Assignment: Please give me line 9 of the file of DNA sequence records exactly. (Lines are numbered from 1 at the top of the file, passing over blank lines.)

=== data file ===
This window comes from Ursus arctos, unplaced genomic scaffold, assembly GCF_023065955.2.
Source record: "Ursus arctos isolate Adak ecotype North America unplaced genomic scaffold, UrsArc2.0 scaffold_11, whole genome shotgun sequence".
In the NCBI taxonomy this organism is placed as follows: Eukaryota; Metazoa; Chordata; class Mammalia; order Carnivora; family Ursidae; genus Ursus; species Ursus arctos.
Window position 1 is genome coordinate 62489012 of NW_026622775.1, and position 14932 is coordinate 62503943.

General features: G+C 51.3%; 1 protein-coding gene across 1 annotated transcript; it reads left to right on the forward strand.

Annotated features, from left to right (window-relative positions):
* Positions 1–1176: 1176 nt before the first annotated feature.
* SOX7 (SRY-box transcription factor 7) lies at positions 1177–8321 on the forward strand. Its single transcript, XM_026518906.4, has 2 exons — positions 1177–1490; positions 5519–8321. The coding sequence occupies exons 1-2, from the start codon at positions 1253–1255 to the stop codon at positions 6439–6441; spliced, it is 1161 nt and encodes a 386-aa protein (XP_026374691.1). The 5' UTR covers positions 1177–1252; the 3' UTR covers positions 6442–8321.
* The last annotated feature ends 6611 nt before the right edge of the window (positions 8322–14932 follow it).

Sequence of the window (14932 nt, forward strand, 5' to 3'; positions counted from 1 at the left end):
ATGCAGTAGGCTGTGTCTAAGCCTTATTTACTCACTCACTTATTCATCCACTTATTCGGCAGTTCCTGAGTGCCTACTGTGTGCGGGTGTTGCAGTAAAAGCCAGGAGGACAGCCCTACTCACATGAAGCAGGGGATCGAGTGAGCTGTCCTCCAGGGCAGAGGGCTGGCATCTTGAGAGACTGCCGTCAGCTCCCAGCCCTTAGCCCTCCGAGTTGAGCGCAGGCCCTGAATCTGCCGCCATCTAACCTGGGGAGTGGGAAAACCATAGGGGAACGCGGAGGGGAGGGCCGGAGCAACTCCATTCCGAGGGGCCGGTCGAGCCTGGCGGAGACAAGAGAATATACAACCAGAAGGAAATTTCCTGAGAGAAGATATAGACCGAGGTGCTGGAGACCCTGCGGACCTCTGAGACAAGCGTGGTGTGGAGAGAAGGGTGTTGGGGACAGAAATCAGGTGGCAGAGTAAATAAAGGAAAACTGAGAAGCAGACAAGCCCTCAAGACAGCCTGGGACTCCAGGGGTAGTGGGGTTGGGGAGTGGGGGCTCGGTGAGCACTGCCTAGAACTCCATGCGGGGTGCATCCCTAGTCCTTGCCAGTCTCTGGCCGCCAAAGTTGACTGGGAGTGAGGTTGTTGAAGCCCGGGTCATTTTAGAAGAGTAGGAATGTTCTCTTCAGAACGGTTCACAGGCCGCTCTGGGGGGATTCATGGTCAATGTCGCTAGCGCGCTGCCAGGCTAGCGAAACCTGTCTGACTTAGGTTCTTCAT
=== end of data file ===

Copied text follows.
* The last annotated feature ends 6611 nt before the right edge of the window (positions 8322–14932 follow it).